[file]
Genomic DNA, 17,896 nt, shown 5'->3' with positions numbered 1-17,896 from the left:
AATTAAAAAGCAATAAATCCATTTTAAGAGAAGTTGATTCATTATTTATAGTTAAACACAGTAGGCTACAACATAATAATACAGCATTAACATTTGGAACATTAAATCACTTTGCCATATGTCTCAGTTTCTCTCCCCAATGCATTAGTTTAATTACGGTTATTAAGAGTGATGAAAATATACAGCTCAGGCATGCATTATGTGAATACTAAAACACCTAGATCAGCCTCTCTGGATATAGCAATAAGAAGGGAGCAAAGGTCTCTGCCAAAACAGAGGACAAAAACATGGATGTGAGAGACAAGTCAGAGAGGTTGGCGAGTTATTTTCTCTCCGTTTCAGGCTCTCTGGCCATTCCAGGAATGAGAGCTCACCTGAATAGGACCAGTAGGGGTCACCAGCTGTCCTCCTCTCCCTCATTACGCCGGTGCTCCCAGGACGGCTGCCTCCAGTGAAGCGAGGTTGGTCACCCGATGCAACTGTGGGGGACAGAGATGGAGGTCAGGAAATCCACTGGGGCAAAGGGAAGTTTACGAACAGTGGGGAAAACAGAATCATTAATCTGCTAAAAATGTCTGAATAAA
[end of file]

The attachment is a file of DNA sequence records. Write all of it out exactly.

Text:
Genomic DNA, 17,896 nt, shown 5'->3' with positions numbered 1-17,896 from the left:
AATTAAAAAGCAATAAATCCATTTTAAGAGAAGTTGATTCATTATTTATAGTTAAACACAGTAGGCTACAACATAATAATACAGCATTAACATTTGGAACATTAAATCACTTTGCCATATGTCTCAGTTTCTCTCCCCAATGCATTAGTTTAATTACGGTTATTAAGAGTGATGAAAATATACAGCTCAGGCATGCATTATGTGAATACTAAAACACCTAGATCAGCCTCTCTGGATATAGCAATAAGAAGGGAGCAAAGGTCTCTGCCAAAACAGAGGACAAAAACATGGATGTGAGAGACAAGTCAGAGAGGTTGGCGAGTTATTTTCTCTCCGTTTCAGGCTCTCTGGCCATTCCAGGAATGAGAGCTCACCTGAATAGGACCAGTAGGGGTCACCAGCTGTCCTCCTCTCCCTCATTACGCCGGTGCTCCCAGGACGGCTGCCTCCAGTGAAGCGAGGTTGGTCACCCGATGCAACTGTGGGGGACAGAGATGGAGGTCAGGAAATCCACTGGGGCAAAGGGAAGTTTACGAACAGTGGGGAAAACAGAATCATTAATCTGCTAAAAATGTCTGAATAAA